90. 28 U.S.C. § 2671-2680 (2001).
91. See Montoya v. John Peter Smith Hosp., 760 S.W.2d 361, 361 (Tex. Ct. App. 1988).
92. Miller v. Medical Ctr. of Southwest Louisiana, 22 F.3d 626, 628 (5th Cir. 1994); Brooks v. Maryland Gen. Hosp., Inc., 996 F.2d 708, 710 (4th Cir. 1993).
93. Hardy v. New York City Health & Hosps. Corp., 164 F.3d 789, 792-93 (2d Cir. 1999); Power v. Arlington Hosp. Ass’n, 42 F.3d 851, 856 (4th Cir. 1994).
94. Summers v. Baptist Medical Ctr. Arkadelphia, 91 F.3d 1132, 1137 (8th Cir. 1996); Baber v. Hosp. Corp. of America, 977 F.2d 872, 880 (4th Cir. 1992).
95. Repp v. Anadarko Mun. Hosp., 43 F.3d 519, 522 n.5 (10th Cir. 1994) (quoting Abercrombie v. Osteopathic Hosp. Founders Ass’n, 950 F.2d 676, 681 (10th Cir. 1991)); Hutchison v. Greater Southeast Community Hosp., 793 F. Supp. 6, 8 (D. D.C. 1992). But see Summers, 91 F.3d at 1137 (characterizing EMTALA as "providing for strict liability in a sense").
96. 42 U.S.C. § 1395dd(d)(2)(A) (2001).
97. 42 U.S.C. § 1395dd(d)(2)(B) (2001).
98. 42 U.S.C. § 1395dd(d)(1)(A) (2001).
99. 42 U.S.C. § 1395dd(d)(1)(B) (2001).
100. 42 U.S.C. § 1395dd(e)(2) (2001); 42 U.S.C. § 1395cc (2001).
101. 42 U.S.C. § 1395dd(a) (2001).
102. Marshall v. East Carroll Parish Hosp. Serv. Dist., 134 F.3d 319, 322 (5th Cir. 1998); Holcomb v. Monahan, 30 F.3d 116, 117 (11th Cir. 1994); Cleland v. Bronson Health Care Group, 917 F.2d 266, 266 (6th Cir. 1990).
103. 42 U.S.C. § 1395dd(b)(1) (2001).
104. 42 U.S.C. § 1395dd(c)(1)(A)(ii) (2001).
105. Casey v. Amarillo Hosp. Dist., 947 S.W.2d 301, 301 (Tex. Ct. App. 1997).
107. 657 So.2d 741, 741 (La. Ct. App. 1995).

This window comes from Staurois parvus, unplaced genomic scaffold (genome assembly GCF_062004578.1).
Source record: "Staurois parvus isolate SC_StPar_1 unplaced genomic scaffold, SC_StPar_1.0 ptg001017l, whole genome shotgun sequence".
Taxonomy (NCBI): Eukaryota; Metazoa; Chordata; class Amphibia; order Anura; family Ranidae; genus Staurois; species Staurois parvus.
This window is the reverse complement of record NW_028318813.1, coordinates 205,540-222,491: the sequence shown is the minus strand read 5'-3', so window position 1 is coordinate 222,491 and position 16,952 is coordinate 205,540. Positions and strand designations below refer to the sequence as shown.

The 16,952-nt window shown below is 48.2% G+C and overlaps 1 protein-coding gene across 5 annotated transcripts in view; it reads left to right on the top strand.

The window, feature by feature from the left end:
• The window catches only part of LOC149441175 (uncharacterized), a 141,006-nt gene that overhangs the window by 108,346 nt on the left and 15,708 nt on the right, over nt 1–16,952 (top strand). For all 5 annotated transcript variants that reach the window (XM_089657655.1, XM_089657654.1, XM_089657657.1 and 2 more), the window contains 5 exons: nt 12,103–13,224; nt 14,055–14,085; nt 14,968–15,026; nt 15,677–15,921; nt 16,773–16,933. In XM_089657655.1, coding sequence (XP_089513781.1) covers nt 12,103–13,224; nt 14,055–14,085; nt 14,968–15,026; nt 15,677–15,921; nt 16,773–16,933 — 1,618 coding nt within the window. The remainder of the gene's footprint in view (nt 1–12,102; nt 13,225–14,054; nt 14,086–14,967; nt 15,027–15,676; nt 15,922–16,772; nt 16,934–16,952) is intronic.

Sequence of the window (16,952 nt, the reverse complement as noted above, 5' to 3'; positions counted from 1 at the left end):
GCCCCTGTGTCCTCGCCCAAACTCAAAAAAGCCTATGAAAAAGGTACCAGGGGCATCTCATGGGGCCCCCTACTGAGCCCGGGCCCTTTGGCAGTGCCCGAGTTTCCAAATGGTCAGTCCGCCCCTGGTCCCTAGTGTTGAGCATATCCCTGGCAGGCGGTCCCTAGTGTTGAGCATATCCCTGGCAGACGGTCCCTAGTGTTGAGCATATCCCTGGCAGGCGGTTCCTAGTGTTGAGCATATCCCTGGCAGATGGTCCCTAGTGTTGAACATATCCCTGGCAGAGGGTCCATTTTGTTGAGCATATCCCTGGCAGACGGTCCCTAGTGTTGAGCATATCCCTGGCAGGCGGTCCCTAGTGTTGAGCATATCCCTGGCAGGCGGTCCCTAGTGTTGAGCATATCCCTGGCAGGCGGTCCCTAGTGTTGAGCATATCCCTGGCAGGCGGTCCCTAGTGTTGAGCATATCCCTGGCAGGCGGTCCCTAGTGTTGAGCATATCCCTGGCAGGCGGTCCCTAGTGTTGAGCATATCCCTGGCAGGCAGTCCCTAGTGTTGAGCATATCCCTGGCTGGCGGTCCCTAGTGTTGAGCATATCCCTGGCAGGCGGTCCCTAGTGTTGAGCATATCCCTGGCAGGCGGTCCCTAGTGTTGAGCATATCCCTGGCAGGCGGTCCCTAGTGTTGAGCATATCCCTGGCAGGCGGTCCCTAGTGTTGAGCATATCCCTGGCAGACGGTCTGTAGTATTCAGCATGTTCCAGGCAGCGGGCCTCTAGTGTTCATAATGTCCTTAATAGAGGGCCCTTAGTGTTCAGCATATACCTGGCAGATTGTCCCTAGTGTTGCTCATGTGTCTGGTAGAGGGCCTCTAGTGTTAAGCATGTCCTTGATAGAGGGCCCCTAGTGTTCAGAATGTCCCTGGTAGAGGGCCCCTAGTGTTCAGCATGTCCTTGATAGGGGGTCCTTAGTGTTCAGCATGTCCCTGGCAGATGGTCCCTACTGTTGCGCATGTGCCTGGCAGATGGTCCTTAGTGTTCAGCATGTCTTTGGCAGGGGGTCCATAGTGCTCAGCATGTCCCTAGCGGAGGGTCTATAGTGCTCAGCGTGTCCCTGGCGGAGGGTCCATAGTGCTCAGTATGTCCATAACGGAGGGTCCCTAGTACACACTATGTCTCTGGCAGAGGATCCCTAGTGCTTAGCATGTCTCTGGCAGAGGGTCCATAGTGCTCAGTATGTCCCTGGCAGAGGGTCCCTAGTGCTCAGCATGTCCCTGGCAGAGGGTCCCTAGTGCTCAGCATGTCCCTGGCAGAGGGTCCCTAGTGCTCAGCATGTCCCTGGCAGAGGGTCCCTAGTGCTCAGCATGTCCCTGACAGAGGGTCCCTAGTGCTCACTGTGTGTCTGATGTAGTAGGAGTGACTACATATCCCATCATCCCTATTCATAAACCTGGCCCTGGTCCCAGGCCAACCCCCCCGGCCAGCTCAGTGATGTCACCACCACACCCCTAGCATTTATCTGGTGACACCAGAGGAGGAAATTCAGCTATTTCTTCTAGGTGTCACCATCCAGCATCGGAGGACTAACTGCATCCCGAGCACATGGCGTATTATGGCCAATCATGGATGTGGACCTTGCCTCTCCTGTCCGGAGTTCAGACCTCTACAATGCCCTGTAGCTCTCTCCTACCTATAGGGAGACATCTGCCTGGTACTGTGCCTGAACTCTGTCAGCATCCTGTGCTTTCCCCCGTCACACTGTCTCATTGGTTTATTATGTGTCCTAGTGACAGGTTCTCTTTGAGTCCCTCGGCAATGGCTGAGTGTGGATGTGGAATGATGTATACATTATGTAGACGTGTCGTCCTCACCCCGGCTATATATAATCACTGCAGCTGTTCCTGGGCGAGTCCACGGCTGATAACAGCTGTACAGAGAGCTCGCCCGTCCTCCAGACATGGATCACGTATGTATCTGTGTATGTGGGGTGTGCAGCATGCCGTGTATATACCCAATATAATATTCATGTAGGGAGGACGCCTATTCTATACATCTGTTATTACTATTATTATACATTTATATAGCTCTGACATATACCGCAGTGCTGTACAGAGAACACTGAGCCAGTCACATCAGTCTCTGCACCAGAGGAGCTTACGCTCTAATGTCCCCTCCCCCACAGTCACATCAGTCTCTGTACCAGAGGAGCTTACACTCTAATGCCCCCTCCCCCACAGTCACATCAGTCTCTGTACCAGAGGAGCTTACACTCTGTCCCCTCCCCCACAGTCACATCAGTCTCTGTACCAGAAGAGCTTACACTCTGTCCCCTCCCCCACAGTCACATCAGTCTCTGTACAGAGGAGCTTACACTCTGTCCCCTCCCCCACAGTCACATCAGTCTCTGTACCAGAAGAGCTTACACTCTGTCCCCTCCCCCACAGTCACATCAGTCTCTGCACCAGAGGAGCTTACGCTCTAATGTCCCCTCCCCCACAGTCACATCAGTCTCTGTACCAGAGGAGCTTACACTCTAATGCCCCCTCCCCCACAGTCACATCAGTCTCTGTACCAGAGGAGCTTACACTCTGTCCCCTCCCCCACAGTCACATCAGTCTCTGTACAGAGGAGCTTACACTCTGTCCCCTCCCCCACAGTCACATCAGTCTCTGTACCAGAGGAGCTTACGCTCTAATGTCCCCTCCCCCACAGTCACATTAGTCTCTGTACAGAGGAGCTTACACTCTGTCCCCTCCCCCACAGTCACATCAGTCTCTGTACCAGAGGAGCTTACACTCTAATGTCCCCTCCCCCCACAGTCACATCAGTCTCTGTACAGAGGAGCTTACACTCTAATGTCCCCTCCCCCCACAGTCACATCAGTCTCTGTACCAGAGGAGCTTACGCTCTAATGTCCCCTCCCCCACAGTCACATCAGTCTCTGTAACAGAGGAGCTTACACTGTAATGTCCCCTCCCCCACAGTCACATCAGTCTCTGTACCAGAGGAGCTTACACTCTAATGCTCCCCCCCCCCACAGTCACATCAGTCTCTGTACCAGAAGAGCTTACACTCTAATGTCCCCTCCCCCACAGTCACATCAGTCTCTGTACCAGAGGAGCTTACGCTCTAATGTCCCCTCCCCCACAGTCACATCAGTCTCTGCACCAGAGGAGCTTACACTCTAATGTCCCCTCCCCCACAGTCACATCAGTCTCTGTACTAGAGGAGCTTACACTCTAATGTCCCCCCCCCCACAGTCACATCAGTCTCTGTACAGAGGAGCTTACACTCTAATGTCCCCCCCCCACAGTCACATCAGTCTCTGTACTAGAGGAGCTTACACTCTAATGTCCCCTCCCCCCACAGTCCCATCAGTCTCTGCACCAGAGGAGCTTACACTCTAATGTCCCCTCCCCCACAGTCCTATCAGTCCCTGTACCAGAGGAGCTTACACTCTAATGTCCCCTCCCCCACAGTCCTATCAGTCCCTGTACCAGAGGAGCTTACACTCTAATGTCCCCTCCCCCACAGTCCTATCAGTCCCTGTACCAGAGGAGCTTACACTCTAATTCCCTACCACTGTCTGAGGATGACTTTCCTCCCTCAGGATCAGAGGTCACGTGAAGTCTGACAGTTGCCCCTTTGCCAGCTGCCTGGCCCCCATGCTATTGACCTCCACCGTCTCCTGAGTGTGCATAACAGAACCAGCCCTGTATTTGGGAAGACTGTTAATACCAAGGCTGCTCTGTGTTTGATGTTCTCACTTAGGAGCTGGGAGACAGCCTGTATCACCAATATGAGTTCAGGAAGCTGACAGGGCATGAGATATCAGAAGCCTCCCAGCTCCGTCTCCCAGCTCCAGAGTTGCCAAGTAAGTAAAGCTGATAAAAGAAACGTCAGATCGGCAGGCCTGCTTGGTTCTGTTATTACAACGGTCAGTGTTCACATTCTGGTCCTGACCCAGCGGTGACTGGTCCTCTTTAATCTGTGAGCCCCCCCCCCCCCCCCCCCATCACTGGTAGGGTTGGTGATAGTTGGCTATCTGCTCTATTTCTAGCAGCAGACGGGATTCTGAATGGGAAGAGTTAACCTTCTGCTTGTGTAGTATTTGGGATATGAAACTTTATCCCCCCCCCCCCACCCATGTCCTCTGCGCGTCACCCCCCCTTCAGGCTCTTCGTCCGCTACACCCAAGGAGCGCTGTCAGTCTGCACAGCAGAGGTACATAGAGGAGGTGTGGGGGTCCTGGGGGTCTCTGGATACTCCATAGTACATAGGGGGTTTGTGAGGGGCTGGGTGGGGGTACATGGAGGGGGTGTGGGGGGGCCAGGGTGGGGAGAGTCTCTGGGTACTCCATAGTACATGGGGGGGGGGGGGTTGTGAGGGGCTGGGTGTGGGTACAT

108. Clark v. Baton Rouge Gen. Medical Ctr., 657 So.2d 741, 741 (La. Ct. App. 1995).
109. Id. at 743.
110. Id. at 743-44.
111. Id. at 744.
114. Id. at 746.
115. Id. at 744.
117. Id. at 743.
118. Id. at 744.
119. Id. at 747.
120. Id. at 744-45.
121. Id. at 746.
126. Id. at 747.
127. 42 U.S.C. § 1395dd(a) (2001).
128. 42 U.S.C. § 1395dd(b) (2001).
129. Griffith v. Mt Carmel Medical Ctr., 831 F. Supp. 1532, 1543 (D. Kan. 1993); Ruiz v. Kepler, 832 F.Supp. 1444, 1446 (D. N.M. 1993); Godwin v. Memorial Medical Ctr., No. 26, 919 (N.M. Ct. App. Apr. 5, 2001).
130. E.g., Casey, 947 S.W.2d at 301.
131. See Baber, 977 F.2d at 872; Cleland, 917 F.2d at 266; Deberry v. Sherman Hosp. Ass’n, 769 F. Supp. 1030, 1030 (N.D. Ill. 1991).
132. Cleland, 917 F.2d at 266.
133. E.g., Clark, 657 So.2d at 746; Casey, 947 S.W.2d at 305.
134. Casey, 947 S.W.2d at 305.
135. Id. at 305-06.
136. No. 26, 919. See also Repp, 43 F.3d at 523.
137. See Cleland, 917 F.2d at 266.
138. 947 S.W.2d at 305.
139. See, e.g., Power, 42 F.3d at 851; Summers, 91 F.3d at 1132; Burditt v. U.S. Dept. of Health and Human Servs., 934 F.2d 1362, 1363 (5th Cir. 1991); Gatewood, 933 F.2d at 1041.
140. Roberts v. Galen of Virginia, 525 U.S. 249, 249 (1999).
141. 42 U.S.C. §§ 1395dd(b)(2) (2001).
145. 42 U.S.C. § 1395dd(c)(1)(A)(i) (2001).
147. Repp, 43 F.3d at 522 n.5; Hutchison, 793 F. Supp. at 8.
148. Stevison v. Enid Health Systems, Inc., 920 F.2d 710, 710 (10th Cir. 1990).
149. Gray v. John R. Vaughn, M.D., P.C., 460 S.E.2d 86 (Ga. Ct. App. 1995).
150. Emergency Nurses Association, supra note 5. See also Julie E. Bracken, Triage, in Sheehy’s Emergency Nursing 105-11 (Emergency Nurses Association, ed.)(4th ed. 1998).